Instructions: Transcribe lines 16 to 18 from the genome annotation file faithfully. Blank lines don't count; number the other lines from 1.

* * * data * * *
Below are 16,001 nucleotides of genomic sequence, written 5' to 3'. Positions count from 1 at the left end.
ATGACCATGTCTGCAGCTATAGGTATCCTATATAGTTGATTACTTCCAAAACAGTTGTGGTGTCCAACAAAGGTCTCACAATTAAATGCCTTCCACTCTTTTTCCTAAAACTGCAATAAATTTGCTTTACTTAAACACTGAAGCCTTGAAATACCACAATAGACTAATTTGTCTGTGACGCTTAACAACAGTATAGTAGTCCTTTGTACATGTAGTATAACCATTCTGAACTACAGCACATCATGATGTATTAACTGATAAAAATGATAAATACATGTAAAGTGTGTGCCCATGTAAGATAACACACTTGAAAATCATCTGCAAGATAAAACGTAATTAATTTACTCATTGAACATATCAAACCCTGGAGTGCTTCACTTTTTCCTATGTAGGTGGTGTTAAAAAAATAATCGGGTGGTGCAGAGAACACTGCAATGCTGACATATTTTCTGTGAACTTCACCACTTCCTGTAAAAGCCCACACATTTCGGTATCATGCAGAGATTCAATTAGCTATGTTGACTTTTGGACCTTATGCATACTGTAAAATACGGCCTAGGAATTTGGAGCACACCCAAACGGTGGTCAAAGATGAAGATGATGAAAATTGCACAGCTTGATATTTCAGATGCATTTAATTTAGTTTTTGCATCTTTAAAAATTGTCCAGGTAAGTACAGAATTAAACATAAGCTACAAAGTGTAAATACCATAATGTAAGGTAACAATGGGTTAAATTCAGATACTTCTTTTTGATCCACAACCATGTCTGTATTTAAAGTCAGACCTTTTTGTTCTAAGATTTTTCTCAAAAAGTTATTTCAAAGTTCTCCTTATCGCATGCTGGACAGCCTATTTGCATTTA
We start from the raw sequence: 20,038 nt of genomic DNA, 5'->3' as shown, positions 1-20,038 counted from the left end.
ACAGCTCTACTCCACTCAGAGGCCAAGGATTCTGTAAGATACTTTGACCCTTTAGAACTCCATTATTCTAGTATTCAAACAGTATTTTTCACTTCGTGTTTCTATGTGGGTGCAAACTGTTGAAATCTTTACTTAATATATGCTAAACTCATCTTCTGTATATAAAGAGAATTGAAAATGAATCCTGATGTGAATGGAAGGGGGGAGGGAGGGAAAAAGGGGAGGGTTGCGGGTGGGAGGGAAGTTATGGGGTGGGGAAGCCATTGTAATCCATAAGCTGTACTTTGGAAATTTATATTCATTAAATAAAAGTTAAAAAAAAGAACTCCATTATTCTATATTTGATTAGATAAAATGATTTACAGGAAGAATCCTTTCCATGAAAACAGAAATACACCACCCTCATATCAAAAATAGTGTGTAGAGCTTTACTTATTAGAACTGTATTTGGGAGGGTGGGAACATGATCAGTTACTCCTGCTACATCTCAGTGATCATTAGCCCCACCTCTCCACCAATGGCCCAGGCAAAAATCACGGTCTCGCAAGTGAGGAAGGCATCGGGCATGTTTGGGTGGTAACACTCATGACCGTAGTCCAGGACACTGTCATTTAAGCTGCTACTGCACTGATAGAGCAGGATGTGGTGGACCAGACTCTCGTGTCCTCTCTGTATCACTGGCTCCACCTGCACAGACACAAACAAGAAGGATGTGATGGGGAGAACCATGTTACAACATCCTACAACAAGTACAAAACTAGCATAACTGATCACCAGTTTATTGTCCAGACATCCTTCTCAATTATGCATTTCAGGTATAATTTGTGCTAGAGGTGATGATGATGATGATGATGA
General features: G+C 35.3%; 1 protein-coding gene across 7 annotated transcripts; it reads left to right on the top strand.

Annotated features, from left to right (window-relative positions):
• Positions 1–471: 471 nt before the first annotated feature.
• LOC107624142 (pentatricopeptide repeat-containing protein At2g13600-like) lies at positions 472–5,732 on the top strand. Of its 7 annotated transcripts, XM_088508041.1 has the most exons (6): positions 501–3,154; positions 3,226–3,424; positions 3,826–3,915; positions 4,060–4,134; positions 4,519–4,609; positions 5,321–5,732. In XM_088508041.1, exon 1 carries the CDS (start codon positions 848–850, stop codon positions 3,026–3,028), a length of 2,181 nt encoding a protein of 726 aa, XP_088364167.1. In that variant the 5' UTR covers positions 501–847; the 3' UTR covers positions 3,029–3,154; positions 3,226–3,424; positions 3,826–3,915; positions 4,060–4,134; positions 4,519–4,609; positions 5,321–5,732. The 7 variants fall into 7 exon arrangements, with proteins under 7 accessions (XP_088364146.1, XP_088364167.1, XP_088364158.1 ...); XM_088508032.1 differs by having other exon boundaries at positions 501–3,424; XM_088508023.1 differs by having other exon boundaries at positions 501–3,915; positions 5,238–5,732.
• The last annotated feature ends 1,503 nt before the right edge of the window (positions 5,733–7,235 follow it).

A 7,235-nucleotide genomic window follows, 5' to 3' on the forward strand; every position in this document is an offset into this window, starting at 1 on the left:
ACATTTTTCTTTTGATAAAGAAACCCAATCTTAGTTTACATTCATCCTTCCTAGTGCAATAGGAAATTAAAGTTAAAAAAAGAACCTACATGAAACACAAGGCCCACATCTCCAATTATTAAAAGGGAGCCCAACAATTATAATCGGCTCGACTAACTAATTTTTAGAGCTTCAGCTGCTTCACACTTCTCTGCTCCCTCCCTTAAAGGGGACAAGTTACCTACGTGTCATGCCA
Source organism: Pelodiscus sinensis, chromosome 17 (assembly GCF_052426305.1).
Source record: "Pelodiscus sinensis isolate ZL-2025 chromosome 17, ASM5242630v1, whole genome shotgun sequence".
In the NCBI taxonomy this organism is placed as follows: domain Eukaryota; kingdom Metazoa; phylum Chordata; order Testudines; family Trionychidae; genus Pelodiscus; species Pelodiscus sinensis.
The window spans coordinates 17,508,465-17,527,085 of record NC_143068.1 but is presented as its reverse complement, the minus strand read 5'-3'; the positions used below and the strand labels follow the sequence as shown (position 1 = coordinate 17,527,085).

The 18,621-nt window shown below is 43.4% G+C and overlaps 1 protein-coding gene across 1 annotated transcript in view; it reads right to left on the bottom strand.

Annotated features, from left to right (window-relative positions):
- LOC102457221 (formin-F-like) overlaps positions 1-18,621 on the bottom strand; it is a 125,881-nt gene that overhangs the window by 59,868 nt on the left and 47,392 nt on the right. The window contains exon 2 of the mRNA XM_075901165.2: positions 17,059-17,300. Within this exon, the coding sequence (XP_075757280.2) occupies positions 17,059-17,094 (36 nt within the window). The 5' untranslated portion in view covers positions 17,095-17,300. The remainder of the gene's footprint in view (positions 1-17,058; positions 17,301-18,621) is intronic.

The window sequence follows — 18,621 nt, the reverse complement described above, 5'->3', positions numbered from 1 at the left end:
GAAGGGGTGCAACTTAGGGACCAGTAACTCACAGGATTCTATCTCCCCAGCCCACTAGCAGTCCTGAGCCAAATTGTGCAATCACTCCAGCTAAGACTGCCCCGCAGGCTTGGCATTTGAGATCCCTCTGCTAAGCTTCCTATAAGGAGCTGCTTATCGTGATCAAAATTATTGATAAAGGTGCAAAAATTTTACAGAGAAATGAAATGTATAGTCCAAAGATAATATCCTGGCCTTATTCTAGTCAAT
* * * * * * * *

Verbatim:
The 18,621-nt window shown below is 43.4% G+C and overlaps 1 protein-coding gene across 1 annotated transcript in view; it reads right to left on the bottom strand.

Annotated features, from left to right (window-relative positions):
- LOC102457221 (formin-F-like) overlaps positions 1-18,621 on the bottom strand; it is a 125,881-nt gene that overhangs the window by 59,868 nt on the left and 47,392 nt on the right. The window contains exon 2 of the mRNA XM_075901165.2: positions 17,059-17,300. Within this exon, the coding sequence (XP_075757280.2) occupies positions 17,059-17,094 (36 nt within the window). The 5' untranslated portion in view covers positions 17,095-17,300. The remainder of the gene's footprint in view (positions 1-17,058; positions 17,301-18,621) is intronic.